I recently stayed in a hotel in England with my husband, Richard. We went to bed feeling fine and woke up feeling terrible.
At first we thought we’d both come down with flu. We had dry throats, stuffed up noses, stinging eyes, difficulty waking up, and generally flu-like symptoms. We’ve both experienced similar feelings before when sleeping in hotel rooms with air conditioning, whether it’s turned on or not. The chemicals remain in the air for many days after air conditioning has been operated. But in this room there was no air conditioning and there never had been.
We were puzzled for a while until we took a good look around us in the clear light of day and realised the room was full of brand new fibreboard furniture. The wardrobe, fridge cabinet, an enormous headboard, and the bedside cabinets were all made of it. Very trendy-looking, to be sure, but these types of items generally out-gas for many years after manufacture, and even though we had slept with the window open, there was not enough air circulation to prevent us from breathing in a toxic chemical cocktail all night long.
A lot of modern furniture is made from fibreboard – also known as particle board, MDF (medium-density fibreboard), and hardboard – which is made from wood chips or sawmill shavings. It is held together by a formaldehyde-based adhesive, notably urea-formaldehyde (UF) or phenol-formaldehyde (PF), which you may recognise as that ‘new furniture’ smell. PF out-gases less than UF, but is more expensive so is usually not the first choice of manufacturers. Wall panels made of plywood (thin sheets of wood) are also glued together using this type of adhesive.
Out-gassing (sometimes known as off-gassing) is the slow release of a gas that is trapped, frozen, absorbed or adsorbed in a material. Experts vary on how long it actually takes modern furniture to out-gas, with estimates ranging from a few months to a few years. The Healthy House Institute says it can take 6-10 years. The length of time is also influenced by the type of glue used, the age of the wood, the amount of ventilation, and the temperature and humidity of the room (it takes longer in cold climates).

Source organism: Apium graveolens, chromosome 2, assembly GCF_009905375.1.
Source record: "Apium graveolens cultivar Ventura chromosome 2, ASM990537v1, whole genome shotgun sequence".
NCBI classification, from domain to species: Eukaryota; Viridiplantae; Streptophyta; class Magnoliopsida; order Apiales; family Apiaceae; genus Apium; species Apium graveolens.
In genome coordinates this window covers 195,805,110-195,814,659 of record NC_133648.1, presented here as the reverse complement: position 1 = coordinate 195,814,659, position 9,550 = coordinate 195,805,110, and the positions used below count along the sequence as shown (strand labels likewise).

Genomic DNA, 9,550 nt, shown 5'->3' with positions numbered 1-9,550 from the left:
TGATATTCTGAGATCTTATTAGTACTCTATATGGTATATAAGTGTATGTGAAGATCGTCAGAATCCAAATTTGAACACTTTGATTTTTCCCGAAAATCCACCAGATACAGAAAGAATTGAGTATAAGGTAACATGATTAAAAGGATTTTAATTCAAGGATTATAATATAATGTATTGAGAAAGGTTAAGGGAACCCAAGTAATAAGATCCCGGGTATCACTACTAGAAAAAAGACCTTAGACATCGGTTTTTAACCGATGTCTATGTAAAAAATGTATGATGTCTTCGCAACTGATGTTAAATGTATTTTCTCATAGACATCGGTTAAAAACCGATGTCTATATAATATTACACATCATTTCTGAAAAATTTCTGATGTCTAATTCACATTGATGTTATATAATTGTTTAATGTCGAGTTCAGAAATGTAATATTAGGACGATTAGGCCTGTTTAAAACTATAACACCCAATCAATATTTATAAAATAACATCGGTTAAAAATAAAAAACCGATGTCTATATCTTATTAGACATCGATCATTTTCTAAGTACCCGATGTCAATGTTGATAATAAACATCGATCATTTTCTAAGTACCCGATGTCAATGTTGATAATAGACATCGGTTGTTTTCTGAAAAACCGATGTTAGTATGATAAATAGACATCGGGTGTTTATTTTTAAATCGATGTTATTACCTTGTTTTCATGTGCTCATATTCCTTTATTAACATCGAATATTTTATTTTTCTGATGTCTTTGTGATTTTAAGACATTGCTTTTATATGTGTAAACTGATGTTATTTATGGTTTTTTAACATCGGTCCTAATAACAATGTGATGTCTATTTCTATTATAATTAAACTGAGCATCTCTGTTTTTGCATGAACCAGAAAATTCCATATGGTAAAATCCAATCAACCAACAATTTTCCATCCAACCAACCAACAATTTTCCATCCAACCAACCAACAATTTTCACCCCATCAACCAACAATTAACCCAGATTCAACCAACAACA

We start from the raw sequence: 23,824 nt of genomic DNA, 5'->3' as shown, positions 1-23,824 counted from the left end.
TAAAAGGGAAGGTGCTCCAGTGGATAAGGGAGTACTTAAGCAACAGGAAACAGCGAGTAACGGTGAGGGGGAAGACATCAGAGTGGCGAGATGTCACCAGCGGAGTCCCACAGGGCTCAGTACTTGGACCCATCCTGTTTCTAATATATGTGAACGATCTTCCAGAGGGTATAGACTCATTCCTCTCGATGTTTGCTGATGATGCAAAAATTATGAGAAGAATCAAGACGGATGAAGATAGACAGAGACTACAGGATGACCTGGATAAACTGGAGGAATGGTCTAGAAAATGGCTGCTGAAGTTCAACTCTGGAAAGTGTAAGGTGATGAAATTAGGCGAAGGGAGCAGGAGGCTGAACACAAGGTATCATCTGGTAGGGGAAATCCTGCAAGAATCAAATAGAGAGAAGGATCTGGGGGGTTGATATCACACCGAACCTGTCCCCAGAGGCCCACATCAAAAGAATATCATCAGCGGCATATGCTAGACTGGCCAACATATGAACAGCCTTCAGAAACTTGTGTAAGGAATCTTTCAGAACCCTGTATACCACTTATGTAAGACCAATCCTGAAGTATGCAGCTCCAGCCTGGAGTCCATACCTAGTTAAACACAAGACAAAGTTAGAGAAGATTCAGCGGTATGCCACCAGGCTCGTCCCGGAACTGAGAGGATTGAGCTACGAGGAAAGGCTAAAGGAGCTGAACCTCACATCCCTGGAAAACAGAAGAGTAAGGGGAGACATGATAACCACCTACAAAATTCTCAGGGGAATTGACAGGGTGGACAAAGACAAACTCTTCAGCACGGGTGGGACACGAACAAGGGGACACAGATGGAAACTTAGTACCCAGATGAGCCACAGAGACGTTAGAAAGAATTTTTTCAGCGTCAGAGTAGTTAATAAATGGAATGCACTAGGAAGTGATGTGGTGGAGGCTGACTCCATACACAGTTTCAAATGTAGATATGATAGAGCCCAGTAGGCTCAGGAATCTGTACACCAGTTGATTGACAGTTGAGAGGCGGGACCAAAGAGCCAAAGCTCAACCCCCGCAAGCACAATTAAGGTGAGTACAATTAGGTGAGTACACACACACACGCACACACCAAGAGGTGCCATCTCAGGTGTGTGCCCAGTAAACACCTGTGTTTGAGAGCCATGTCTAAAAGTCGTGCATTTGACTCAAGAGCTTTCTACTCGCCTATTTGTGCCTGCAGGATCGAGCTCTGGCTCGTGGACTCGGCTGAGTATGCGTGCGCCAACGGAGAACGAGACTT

But however long it takes, when we were house hunting in the UK, we didn’t even bother viewing places that had just been renovated or redecorated unless the owner specifically stated that non-toxic building materials had been used, which was very rare. And when booking hotels, we usually avoid the ones that proclaim themselves as ‘newly refurbished’. After checking with the management, we discovered that this particular hotel room we had slept in had been completely refitted just a few months earlier. If we’d known that, we would not have booked to stay there.
Formaldehyde’s health effects include eye, nose, and throat irritation, which can be accompanied by coughing or breathing problems. Prolonged or high exposure can lead to asthma, severe headaches, nausea, vomiting, nose-bleeds, skin rashes and other allergic reactions. According to the US Environmental Protection Agency, ‘there is evidence that some people can develop a sensitivity to formaldehyde. It has also been shown to cause cancer in animals and may cause cancer in humans.’ The way to test for formaldehyde allergy is with a patch test. It’s also possible to test concentrations in buildings using a monitor.